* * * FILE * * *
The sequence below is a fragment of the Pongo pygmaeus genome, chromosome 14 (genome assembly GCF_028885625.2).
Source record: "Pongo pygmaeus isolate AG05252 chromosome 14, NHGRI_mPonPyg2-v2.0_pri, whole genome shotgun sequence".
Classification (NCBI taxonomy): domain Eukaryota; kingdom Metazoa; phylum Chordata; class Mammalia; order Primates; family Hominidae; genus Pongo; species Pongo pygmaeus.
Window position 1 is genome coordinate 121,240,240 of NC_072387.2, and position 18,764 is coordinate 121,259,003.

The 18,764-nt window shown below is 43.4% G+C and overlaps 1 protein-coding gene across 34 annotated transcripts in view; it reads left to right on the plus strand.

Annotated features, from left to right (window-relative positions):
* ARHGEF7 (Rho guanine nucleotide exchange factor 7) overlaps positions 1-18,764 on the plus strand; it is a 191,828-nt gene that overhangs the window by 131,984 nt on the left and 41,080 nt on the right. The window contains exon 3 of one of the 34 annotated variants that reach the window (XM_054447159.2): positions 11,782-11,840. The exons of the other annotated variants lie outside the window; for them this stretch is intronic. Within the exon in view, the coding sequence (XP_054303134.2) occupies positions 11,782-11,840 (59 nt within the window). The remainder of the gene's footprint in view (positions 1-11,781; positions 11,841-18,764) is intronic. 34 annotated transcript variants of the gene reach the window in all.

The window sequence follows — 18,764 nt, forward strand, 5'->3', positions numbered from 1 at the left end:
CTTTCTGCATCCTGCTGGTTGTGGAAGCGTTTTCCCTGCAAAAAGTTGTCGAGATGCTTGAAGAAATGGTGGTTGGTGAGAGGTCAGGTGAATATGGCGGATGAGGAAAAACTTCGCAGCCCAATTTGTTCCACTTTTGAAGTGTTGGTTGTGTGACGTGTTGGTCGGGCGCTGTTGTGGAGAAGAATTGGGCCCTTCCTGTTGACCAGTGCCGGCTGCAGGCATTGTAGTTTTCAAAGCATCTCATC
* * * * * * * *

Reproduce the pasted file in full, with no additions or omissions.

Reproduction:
The sequence below is a fragment of the Pongo pygmaeus genome, chromosome 14 (genome assembly GCF_028885625.2).
Source record: "Pongo pygmaeus isolate AG05252 chromosome 14, NHGRI_mPonPyg2-v2.0_pri, whole genome shotgun sequence".
Classification (NCBI taxonomy): domain Eukaryota; kingdom Metazoa; phylum Chordata; class Mammalia; order Primates; family Hominidae; genus Pongo; species Pongo pygmaeus.
Window position 1 is genome coordinate 121,240,240 of NC_072387.2, and position 18,764 is coordinate 121,259,003.

The 18,764-nt window shown below is 43.4% G+C and overlaps 1 protein-coding gene across 34 annotated transcripts in view; it reads left to right on the plus strand.

Annotated features, from left to right (window-relative positions):
* ARHGEF7 (Rho guanine nucleotide exchange factor 7) overlaps positions 1-18,764 on the plus strand; it is a 191,828-nt gene that overhangs the window by 131,984 nt on the left and 41,080 nt on the right. The window contains exon 3 of one of the 34 annotated variants that reach the window (XM_054447159.2): positions 11,782-11,840. The exons of the other annotated variants lie outside the window; for them this stretch is intronic. Within the exon in view, the coding sequence (XP_054303134.2) occupies positions 11,782-11,840 (59 nt within the window). The remainder of the gene's footprint in view (positions 1-11,781; positions 11,841-18,764) is intronic. 34 annotated transcript variants of the gene reach the window in all.

The window sequence follows — 18,764 nt, forward strand, 5'->3', positions numbered from 1 at the left end:
CTTTCTGCATCCTGCTGGTTGTGGAAGCGTTTTCCCTGCAAAAAGTTGTCGAGATGCTTGAAGAAATGGTGGTTGGTGAGAGGTCAGGTGAATATGGCGGATGAGGAAAAACTTCGCAGCCCAATTTGTTCCACTTTTGAAGTGTTGGTTGTGTGACGTGTTGGTCGGGCGCTGTTGTGGAGAAGAATTGGGCCCTTCCTGTTGACCAGTGCCGGCTGCAGGCATTGTAGTTTTCAAAGCATCTCATC